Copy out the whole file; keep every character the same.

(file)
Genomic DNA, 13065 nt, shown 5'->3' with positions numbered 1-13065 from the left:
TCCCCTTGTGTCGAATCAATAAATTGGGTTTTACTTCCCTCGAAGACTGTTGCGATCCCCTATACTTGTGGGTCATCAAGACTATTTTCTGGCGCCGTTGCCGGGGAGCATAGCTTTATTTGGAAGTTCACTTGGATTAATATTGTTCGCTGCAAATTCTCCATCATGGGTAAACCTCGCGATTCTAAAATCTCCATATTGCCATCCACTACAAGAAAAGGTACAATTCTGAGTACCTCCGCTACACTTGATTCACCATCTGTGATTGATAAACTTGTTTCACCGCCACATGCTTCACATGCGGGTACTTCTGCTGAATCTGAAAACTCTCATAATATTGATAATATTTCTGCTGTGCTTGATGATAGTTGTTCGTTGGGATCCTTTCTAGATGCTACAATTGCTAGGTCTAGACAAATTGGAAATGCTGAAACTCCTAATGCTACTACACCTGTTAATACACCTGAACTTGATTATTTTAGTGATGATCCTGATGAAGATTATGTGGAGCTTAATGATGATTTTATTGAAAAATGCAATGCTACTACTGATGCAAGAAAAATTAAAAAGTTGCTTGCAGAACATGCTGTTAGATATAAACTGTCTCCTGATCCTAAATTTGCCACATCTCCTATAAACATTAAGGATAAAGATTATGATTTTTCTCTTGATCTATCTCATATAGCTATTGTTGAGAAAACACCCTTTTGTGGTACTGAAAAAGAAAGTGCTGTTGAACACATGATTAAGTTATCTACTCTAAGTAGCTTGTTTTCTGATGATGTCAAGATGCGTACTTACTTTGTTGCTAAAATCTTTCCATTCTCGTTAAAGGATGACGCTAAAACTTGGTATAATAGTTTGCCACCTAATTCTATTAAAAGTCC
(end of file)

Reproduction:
Genomic DNA, 13065 nt, shown 5'->3' with positions numbered 1-13065 from the left:
TCCCCTTGTGTCGAATCAATAAATTGGGTTTTACTTCCCTCGAAGACTGTTGCGATCCCCTATACTTGTGGGTCATCAAGACTATTTTCTGGCGCCGTTGCCGGGGAGCATAGCTTTATTTGGAAGTTCACTTGGATTAATATTGTTCGCTGCAAATTCTCCATCATGGGTAAACCTCGCGATTCTAAAATCTCCATATTGCCATCCACTACAAGAAAAGGTACAATTCTGAGTACCTCCGCTACACTTGATTCACCATCTGTGATTGATAAACTTGTTTCACCGCCACATGCTTCACATGCGGGTACTTCTGCTGAATCTGAAAACTCTCATAATATTGATAATATTTCTGCTGTGCTTGATGATAGTTGTTCGTTGGGATCCTTTCTAGATGCTACAATTGCTAGGTCTAGACAAATTGGAAATGCTGAAACTCCTAATGCTACTACACCTGTTAATACACCTGAACTTGATTATTTTAGTGATGATCCTGATGAAGATTATGTGGAGCTTAATGATGATTTTATTGAAAAATGCAATGCTACTACTGATGCAAGAAAAATTAAAAAGTTGCTTGCAGAACATGCTGTTAGATATAAACTGTCTCCTGATCCTAAATTTGCCACATCTCCTATAAACATTAAGGATAAAGATTATGATTTTTCTCTTGATCTATCTCATATAGCTATTGTTGAGAAAACACCCTTTTGTGGTACTGAAAAAGAAAGTGCTGTTGAACACATGATTAAGTTATCTACTCTAAGTAGCTTGTTTTCTGATGATGTCAAGATGCGTACTTACTTTGTTGCTAAAATCTTTCCATTCTCGTTAAAGGATGACGCTAAAACTTGGTATAATAGTTTGCCACCTAATTCTATTAAAAGTCC